BMCR’s Impact in My LIfe
As Bishop Reuben H. Mueller and Bishop Lloyd C. Wicke joined hands, members of The Evangelical United Brethren Church and The Methodist Church became one family, The United Methodist Church. As with any family, there are events that can be recalled as challenging and heart wrenching. The 1939 “compromise”, that addressed previous splits in the Methodist Episcopal Church, segregated every Black Methodist congregation into separate annual conferences in the Central Jurisdiction. The 29 year racial compromise saw Black Methodists choosing to remain in the denomination, serving in lay and clergy leadership roles, electing episcopal leaders, developing community programs and advocating for justice in society and in the Church.
At the dissolution of the Central Jurisdiction, I was among its youngest members. Under the age of five, I am sure my concerns were not about church merger, but nonetheless the action impacted my life. My father, who was serving as a District Superintendent in the North Carolina-Virginia Conference, was appointed to the Western North Carolina Conference and my family moved to Greensboro, North Carolina. From that 1968 appointment to today, I have been involved in every level of the Church. When our church reached out to the community to provide quality out-of-school time care to children, I was a participant. When a district conference needed youth representation, I was a participant. Through these and many more experiences, I understood the structure and complexities of the church. The efforts of my parents in making sure everyone received equitable and inclusive opportunities within the church and in the places we lived endure in my work today.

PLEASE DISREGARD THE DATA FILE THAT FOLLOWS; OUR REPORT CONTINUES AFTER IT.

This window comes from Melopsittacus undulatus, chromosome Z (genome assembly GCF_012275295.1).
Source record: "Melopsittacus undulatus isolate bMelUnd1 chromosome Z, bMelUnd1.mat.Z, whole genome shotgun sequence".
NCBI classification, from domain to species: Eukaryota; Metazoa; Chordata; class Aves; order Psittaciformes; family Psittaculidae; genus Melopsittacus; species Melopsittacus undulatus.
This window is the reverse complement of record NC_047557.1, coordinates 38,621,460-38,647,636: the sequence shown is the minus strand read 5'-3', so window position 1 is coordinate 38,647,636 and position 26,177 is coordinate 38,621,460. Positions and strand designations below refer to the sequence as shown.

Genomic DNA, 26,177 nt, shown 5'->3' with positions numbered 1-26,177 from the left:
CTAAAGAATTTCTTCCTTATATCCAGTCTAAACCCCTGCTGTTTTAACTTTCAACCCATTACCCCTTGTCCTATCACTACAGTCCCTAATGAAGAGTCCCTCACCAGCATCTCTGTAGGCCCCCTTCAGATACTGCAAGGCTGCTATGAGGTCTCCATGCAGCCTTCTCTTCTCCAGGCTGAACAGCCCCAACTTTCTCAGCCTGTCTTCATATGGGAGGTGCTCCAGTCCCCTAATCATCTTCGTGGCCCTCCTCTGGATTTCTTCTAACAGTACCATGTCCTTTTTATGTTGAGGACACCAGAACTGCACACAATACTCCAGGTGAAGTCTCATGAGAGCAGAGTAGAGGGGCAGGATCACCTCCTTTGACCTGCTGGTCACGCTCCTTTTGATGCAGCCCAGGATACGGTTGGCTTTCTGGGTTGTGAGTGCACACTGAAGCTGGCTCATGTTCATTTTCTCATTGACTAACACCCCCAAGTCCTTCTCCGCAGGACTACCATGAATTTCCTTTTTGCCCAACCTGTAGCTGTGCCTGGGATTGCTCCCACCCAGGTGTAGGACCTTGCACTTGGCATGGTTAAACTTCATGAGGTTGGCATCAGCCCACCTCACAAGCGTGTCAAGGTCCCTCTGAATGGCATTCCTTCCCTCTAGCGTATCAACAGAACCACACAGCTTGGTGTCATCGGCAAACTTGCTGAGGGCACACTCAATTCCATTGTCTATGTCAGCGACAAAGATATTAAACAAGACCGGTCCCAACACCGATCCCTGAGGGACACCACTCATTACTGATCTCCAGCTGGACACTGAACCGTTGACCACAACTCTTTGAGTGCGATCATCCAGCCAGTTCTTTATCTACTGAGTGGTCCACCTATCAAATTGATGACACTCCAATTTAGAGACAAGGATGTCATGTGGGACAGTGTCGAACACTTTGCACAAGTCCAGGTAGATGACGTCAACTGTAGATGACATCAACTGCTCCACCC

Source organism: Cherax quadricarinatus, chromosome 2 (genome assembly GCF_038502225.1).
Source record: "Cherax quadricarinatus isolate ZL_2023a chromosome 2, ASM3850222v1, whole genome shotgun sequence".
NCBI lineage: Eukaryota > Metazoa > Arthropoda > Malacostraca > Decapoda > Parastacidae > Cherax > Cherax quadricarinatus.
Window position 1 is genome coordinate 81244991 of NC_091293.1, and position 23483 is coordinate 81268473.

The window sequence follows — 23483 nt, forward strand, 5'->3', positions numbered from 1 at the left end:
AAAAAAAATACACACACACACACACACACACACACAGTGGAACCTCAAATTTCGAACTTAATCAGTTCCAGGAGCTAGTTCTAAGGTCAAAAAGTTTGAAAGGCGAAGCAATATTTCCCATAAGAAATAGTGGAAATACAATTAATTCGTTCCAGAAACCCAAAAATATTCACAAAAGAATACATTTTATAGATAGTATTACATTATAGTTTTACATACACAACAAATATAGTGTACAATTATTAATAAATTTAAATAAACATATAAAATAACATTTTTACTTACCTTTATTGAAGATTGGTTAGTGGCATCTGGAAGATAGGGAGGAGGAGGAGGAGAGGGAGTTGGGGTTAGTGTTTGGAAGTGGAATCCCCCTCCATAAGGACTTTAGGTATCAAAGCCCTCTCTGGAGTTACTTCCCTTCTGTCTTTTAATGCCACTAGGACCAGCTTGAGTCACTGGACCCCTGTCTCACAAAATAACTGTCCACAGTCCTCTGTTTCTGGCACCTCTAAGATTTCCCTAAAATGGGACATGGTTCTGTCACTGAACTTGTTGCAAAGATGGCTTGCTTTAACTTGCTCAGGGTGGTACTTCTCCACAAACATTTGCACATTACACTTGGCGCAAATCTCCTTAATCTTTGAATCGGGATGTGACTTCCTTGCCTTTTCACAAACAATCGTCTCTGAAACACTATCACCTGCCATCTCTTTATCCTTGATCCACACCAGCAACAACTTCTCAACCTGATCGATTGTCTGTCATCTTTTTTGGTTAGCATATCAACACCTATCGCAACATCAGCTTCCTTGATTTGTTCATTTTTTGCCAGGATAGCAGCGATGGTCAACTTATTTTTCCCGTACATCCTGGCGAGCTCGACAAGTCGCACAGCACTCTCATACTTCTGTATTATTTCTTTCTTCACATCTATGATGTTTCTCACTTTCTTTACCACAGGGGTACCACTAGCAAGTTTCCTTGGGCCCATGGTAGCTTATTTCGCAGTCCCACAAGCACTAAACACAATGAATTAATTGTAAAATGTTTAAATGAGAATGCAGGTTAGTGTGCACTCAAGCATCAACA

I learned the importance of Black Methodists for Church Renewal, Inc. (BMCR), as I observed and participated in the push and pull for right. In 1968 the dissolution of a structure that separated the Church along racial lines took place. The creation of BMCR in 1968 was essential to ensuring the newly merged Church would be committed to diversity. It was vitally important to release the institutional barriers that said we should be isolated even though this is a connectional church. It was equally important to maintain and expand upon the progress of the Black church in leadership and resource development, congregational growth and advocacy. Thus, birthed out of a struggle, BMCR continues to be a gift to the Church. At its inception, the work of BMCR considered the future of the Black constituency in The United Methodist Church. In 2018, our work is not done. Persistent struggles for equity, justice and inclusion require our attention. As we consider the future of the Black constituency, we must support the sustainability of Black Methodists for Church Renewal, Inc. Ensuring its viability will mean that BMCR will still stand in the gaps that represent disparities in our communities and in our church.
Josefa E. Bethea Wall, Director of Development for BMCR/MARCHA